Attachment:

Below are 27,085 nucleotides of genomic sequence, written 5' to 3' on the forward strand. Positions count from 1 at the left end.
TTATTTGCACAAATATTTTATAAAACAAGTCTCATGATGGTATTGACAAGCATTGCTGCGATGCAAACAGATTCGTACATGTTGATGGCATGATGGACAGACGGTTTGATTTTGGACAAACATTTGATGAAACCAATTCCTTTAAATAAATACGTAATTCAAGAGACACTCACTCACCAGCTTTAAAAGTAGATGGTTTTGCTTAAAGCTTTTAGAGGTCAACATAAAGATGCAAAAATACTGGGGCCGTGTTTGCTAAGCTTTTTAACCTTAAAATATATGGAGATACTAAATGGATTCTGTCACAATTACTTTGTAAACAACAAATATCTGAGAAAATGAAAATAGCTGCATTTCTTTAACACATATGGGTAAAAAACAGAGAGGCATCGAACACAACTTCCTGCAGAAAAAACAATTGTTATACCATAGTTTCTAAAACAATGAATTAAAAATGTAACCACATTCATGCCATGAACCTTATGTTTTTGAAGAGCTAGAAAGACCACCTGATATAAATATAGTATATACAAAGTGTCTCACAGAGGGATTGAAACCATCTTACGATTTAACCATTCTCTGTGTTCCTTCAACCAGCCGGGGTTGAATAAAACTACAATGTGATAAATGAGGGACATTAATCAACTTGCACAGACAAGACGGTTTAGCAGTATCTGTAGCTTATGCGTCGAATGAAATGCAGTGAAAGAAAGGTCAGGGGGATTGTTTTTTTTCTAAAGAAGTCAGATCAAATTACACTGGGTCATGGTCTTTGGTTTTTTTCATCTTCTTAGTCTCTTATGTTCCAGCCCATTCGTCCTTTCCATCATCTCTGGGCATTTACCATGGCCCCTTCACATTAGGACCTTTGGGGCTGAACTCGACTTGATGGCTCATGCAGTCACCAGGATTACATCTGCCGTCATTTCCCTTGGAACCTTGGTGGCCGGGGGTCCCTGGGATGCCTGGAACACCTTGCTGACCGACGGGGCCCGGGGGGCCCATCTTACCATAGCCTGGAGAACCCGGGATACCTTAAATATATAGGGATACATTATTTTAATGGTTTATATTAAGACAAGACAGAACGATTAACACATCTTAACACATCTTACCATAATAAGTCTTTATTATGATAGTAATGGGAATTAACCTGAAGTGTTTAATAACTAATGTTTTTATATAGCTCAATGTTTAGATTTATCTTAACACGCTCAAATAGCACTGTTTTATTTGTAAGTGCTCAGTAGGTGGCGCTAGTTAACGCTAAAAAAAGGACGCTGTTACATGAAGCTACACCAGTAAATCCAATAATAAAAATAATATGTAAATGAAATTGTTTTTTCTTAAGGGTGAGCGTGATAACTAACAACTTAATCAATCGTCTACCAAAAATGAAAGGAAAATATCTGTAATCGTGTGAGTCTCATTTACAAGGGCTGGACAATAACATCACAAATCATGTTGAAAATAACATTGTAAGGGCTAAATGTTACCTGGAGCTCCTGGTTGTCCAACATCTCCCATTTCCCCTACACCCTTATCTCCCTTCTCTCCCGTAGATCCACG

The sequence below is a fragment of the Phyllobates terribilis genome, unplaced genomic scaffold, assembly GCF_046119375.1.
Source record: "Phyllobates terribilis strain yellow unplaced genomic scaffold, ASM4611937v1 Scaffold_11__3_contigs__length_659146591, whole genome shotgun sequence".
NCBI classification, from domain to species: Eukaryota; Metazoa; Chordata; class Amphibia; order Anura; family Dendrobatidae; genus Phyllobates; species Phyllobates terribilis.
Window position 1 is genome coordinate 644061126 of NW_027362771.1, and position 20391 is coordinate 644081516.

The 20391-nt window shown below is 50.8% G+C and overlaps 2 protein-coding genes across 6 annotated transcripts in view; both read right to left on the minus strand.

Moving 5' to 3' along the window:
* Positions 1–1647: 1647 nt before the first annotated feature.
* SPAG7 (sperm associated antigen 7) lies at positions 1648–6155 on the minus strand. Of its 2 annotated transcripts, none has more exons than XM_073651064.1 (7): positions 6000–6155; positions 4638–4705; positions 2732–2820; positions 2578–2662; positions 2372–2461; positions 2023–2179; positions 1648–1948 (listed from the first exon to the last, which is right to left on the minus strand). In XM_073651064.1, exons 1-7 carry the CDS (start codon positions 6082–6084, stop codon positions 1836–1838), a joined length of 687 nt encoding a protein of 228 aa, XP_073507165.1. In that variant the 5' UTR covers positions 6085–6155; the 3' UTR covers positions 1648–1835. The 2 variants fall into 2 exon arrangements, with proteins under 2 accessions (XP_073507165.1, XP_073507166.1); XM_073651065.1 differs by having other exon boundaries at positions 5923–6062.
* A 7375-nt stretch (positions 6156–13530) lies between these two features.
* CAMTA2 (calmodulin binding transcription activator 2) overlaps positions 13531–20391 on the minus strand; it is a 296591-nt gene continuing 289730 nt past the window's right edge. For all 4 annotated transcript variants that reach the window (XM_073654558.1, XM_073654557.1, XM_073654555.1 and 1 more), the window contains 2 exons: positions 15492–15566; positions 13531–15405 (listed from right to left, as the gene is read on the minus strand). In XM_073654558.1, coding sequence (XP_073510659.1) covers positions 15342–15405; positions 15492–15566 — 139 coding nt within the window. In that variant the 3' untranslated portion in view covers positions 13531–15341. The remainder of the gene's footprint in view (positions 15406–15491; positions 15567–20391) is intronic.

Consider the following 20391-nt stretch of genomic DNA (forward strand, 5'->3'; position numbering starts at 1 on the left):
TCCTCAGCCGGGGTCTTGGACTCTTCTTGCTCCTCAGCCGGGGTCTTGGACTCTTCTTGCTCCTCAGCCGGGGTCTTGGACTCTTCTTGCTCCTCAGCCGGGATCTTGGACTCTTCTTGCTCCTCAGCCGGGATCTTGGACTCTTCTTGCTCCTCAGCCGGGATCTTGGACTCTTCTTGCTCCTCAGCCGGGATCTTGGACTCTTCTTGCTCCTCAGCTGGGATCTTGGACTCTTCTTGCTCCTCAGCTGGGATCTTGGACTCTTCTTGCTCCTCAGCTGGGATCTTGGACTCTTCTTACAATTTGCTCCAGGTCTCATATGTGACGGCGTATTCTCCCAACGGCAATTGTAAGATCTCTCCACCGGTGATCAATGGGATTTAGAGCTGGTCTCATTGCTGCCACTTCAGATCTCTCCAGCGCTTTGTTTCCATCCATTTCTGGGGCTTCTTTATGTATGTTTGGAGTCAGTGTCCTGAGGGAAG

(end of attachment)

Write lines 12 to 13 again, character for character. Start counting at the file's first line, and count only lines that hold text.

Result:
* CAMTA2 (calmodulin binding transcription activator 2) overlaps positions 13531–20391 on the minus strand; it is a 296591-nt gene continuing 289730 nt past the window's right edge. For all 4 annotated transcript variants that reach the window (XM_073654558.1, XM_073654557.1, XM_073654555.1 and 1 more), the window contains 2 exons: positions 15492–15566; positions 13531–15405 (listed from right to left, as the gene is read on the minus strand). In XM_073654558.1, coding sequence (XP_073510659.1) covers positions 15342–15405; positions 15492–15566 — 139 coding nt within the window. In that variant the 3' untranslated portion in view covers positions 13531–15341. The remainder of the gene's footprint in view (positions 15406–15491; positions 15567–20391) is intronic.

Consider the following 20391-nt stretch of genomic DNA (forward strand, 5'->3'; position numbering starts at 1 on the left):